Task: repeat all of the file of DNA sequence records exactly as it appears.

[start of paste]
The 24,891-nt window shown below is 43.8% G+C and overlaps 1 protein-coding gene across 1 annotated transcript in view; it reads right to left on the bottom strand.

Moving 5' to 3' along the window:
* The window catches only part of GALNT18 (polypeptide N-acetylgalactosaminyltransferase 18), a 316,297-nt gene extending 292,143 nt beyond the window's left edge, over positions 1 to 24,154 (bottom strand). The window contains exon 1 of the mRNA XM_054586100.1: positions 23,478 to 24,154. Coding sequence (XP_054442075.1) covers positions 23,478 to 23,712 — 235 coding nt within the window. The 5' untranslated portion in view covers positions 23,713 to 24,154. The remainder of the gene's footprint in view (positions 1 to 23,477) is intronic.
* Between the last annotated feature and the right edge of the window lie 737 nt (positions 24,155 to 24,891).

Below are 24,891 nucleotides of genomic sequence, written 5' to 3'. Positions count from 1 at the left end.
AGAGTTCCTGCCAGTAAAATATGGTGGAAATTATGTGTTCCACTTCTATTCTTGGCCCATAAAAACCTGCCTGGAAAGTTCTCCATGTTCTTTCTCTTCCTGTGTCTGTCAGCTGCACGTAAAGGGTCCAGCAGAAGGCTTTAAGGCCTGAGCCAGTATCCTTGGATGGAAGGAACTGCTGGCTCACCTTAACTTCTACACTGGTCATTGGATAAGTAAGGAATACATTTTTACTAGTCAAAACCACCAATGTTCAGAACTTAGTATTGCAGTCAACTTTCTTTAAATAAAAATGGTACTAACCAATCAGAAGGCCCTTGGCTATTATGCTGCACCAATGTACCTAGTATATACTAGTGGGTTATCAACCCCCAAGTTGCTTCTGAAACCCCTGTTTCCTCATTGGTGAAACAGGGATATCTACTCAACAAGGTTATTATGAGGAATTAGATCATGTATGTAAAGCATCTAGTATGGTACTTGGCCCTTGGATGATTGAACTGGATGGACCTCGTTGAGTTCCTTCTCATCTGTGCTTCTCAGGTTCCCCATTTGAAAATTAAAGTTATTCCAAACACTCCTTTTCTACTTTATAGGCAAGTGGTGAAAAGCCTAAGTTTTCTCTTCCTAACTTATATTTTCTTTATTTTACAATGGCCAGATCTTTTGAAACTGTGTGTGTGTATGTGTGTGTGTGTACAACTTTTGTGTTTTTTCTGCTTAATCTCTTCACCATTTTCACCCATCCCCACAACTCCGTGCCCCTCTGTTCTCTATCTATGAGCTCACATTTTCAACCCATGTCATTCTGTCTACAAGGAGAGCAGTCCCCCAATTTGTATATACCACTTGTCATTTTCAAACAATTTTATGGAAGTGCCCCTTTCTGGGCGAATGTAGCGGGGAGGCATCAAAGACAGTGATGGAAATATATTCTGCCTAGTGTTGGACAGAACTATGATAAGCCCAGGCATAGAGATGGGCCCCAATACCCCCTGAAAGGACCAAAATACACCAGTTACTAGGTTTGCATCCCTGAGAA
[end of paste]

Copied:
The 24,891-nt window shown below is 43.8% G+C and overlaps 1 protein-coding gene across 1 annotated transcript in view; it reads right to left on the bottom strand.

Moving 5' to 3' along the window:
* The window catches only part of GALNT18 (polypeptide N-acetylgalactosaminyltransferase 18), a 316,297-nt gene extending 292,143 nt beyond the window's left edge, over positions 1 to 24,154 (bottom strand). The window contains exon 1 of the mRNA XM_054586100.1: positions 23,478 to 24,154. Coding sequence (XP_054442075.1) covers positions 23,478 to 23,712 — 235 coding nt within the window. The 5' untranslated portion in view covers positions 23,713 to 24,154. The remainder of the gene's footprint in view (positions 1 to 23,477) is intronic.
* Between the last annotated feature and the right edge of the window lie 737 nt (positions 24,155 to 24,891).

Below are 24,891 nucleotides of genomic sequence, written 5' to 3'. Positions count from 1 at the left end.
AGAGTTCCTGCCAGTAAAATATGGTGGAAATTATGTGTTCCACTTCTATTCTTGGCCCATAAAAACCTGCCTGGAAAGTTCTCCATGTTCTTTCTCTTCCTGTGTCTGTCAGCTGCACGTAAAGGGTCCAGCAGAAGGCTTTAAGGCCTGAGCCAGTATCCTTGGATGGAAGGAACTGCTGGCTCACCTTAACTTCTACACTGGTCATTGGATAAGTAAGGAATACATTTTTACTAGTCAAAACCACCAATGTTCAGAACTTAGTATTGCAGTCAACTTTCTTTAAATAAAAATGGTACTAACCAATCAGAAGGCCCTTGGCTATTATGCTGCACCAATGTACCTAGTATATACTAGTGGGTTATCAACCCCCAAGTTGCTTCTGAAACCCCTGTTTCCTCATTGGTGAAACAGGGATATCTACTCAACAAGGTTATTATGAGGAATTAGATCATGTATGTAAAGCATCTAGTATGGTACTTGGCCCTTGGATGATTGAACTGGATGGACCTCGTTGAGTTCCTTCTCATCTGTGCTTCTCAGGTTCCCCATTTGAAAATTAAAGTTATTCCAAACACTCCTTTTCTACTTTATAGGCAAGTGGTGAAAAGCCTAAGTTTTCTCTTCCTAACTTATATTTTCTTTATTTTACAATGGCCAGATCTTTTGAAACTGTGTGTGTGTATGTGTGTGTGTGTACAACTTTTGTGTTTTTTCTGCTTAATCTCTTCACCATTTTCACCCATCCCCACAACTCCGTGCCCCTCTGTTCTCTATCTATGAGCTCACATTTTCAACCCATGTCATTCTGTCTACAAGGAGAGCAGTCCCCCAATTTGTATATACCACTTGTCATTTTCAAACAATTTTATGGAAGTGCCCCTTTCTGGGCGAATGTAGCGGGGAGGCATCAAAGACAGTGATGGAAATATATTCTGCCTAGTGTTGGACAGAACTATGATAAGCCCAGGCATAGAGATGGGCCCCAATACCCCCTGAAAGGACCAAAATACACCAGTTACTAGGTTTGCATCCCTGAGAA